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StackOverflow uses the GZip encoding on all of their pages; the same seems to be true for their websocket traffic since it seems completely obfuscated.

enter image description here

How/What would they use to achieve this; rather what would I need to do to achieve the same since my websocket server is hosted on its own separate server without IIS etc?

Worth noting too that the http compression is not set on their websocket connection request either.


Full log screenshot: http://i44.tinypic.com/19s4yr.jpg

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Out of interest, how are you sniffing websocket traffic? Also, its worth noting that the plain text part of the above message is 19 bytes long so may not actually be obfuscated. –  simonc Apr 8 '12 at 10:45
    
@simonc I actually only saw it by chance why browsing through the log; ill update the post with a screenshot of what it looks like on fiddler. What could it be then since my websocket traffic is in clear text. –  f0x Apr 8 '12 at 10:53

2 Answers 2

up vote 4 down vote accepted

According to RFC6455, WebSocket payload from client to server MUST be masked, server to client MUST NOT be masked. The masking is done by XORring payload with 32 Bit mask .. the value you see in your log.

There is a WS extension in the cooking that provides frame-based compression (deflate). This has nothing to do with masking. Payload with per-frame-compression active compresses payload, and then masks payload (client to server).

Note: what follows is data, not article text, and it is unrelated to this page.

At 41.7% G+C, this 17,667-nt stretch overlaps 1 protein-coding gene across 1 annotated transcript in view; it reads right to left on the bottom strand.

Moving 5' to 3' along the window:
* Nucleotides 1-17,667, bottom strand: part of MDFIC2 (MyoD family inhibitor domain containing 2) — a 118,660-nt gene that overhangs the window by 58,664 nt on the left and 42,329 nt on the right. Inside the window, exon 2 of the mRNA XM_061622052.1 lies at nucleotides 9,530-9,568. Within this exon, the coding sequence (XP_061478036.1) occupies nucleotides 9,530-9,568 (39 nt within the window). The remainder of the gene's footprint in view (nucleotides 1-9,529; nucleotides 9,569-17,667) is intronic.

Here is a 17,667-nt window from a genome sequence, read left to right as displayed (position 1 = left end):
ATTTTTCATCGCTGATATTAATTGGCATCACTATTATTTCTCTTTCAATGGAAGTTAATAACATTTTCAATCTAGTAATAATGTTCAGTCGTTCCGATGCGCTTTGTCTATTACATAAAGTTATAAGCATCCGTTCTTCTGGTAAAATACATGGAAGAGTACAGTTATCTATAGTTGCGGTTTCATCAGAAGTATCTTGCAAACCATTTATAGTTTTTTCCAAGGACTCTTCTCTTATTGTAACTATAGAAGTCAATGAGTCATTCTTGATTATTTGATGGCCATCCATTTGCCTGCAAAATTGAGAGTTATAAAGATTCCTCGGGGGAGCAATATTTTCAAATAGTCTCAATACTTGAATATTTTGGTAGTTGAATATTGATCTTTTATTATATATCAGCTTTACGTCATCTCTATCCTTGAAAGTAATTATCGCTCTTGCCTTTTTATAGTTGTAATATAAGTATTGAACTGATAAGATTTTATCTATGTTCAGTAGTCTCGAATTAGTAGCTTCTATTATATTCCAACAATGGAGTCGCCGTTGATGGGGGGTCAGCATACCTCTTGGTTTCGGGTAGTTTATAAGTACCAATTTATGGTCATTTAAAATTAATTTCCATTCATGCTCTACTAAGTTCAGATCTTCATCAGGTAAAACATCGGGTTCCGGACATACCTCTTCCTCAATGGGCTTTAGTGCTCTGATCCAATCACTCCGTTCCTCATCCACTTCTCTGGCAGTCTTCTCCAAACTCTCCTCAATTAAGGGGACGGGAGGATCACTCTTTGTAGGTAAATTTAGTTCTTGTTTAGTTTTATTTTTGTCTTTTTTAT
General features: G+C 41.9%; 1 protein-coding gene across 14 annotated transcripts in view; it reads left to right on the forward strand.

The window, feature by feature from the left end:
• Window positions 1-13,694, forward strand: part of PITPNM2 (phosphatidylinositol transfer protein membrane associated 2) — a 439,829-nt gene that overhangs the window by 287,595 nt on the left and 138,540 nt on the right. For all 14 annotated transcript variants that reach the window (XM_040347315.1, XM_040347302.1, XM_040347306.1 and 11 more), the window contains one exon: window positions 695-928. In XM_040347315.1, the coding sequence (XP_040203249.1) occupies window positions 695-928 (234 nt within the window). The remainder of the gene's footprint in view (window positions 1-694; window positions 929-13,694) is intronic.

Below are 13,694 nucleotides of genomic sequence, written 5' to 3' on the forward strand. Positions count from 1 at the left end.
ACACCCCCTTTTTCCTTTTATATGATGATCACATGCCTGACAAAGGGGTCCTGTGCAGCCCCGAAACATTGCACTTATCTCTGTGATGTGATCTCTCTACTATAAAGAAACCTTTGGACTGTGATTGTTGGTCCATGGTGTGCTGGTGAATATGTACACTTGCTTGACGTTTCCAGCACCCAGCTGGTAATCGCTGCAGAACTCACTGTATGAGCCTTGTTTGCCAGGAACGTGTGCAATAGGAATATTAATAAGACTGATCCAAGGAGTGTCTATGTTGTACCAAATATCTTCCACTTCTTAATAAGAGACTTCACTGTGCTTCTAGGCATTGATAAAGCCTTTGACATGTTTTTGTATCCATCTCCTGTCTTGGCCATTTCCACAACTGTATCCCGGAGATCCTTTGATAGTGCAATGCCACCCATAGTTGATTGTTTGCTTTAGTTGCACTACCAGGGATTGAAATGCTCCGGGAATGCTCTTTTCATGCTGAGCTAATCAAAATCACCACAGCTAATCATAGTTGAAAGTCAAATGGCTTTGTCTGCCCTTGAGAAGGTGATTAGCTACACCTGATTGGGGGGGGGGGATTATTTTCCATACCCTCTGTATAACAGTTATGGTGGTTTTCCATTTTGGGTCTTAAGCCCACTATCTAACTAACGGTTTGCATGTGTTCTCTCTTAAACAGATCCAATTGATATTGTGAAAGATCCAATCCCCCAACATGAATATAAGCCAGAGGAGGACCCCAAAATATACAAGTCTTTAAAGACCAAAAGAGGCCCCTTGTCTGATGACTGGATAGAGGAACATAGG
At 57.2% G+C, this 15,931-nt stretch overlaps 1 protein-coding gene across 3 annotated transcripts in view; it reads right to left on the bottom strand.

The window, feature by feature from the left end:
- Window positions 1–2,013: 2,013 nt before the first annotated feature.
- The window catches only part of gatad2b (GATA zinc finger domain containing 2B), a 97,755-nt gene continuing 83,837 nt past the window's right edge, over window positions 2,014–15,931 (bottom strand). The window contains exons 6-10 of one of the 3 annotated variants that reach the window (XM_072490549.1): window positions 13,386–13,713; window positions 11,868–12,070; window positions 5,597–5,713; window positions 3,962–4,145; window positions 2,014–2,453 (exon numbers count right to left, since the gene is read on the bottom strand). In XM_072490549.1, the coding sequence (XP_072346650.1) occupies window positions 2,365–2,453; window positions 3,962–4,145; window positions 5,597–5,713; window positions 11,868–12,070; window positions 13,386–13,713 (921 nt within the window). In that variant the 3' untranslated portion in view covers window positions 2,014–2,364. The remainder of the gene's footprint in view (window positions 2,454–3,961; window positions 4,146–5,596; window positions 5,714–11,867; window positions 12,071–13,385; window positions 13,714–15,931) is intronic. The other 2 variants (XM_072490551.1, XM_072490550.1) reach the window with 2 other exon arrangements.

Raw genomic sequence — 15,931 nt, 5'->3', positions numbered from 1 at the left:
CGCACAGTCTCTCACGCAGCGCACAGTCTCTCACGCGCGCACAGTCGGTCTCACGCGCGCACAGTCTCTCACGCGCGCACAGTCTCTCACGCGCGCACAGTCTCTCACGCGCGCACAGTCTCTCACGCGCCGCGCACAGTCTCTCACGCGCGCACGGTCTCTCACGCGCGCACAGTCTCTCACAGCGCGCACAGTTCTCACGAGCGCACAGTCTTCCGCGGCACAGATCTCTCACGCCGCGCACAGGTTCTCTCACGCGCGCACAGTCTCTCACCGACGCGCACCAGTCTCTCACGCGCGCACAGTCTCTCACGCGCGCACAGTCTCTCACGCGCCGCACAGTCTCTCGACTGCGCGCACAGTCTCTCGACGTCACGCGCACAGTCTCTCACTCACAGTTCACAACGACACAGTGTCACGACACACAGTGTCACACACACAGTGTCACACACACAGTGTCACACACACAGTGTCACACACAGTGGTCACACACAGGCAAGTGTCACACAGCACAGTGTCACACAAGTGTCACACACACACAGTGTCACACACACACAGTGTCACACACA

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thanks, mate! could you perhaps point me in the direction of such masking implementation, perhaps on the .net framework? Since the value is masked inbound to the client in my screenshot above, is the SO implementation wrong according to spec? –  f0x Apr 8 '12 at 15:44
    
The screenshot reads: "68 bytes received from browser .. message masking true". So, if that's browser-to-server masked payload, then it's ok. Should it actually be server-to-client, then it's breaking the spec. The spec is clear about that: MUST NOT. –  oberstet Apr 8 '12 at 22:01
    
The masking algorithm is trivial: payload[i] ^= mask[i % 4], where payload and mask are byte arrays, and i indexes the frame payload. –  oberstet Apr 8 '12 at 22:02
    
Because the string "reputation" is visible, it's obviously not displaying XOR'ed bytes. What I assume is happening is the payload is serialized into a format understood by client/server such as bson. –  statenjason Apr 9 '12 at 5:52
    
Maybe some help for some: altdevblogaday.com/2012/01/23/writing-your-own-websocket-server –  Beachhouse Feb 7 '13 at 16:22

I don't think there is any gzipping here. It looks like fiddler has started adding support for websockets but its still a work in progress.

The log shows a connection
...then a first message of 12 bytes (461287-inbox. The initial bytes 81 8C show a new, complete, text frame with 4 byte mask and 12 bytes of data. Fiddler correctly decodes this.)
...then a second message of 19 bytes (the bytes 81 93 - 19 bytes into the stream - show a new, complete, text frame with 4 byte mask and 19 bytes of data)
...then a third message of 19 bytes (the later bytes 81 93 - approx 44 bytes into the stream - show a new, complete, text frame with 4 byte mask and 19 bytes of data)

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thanks, mate. I could show you a log of my websocket implemenation where the full text is seen. –  f0x Apr 8 '12 at 15:45
    
ah of course, I see that masking is indeed false so is indeed just the obfuscation of the payload. i43.tinypic.com/2n8tug1.png oh and +1 haha :) –  f0x Apr 8 '12 at 15:48

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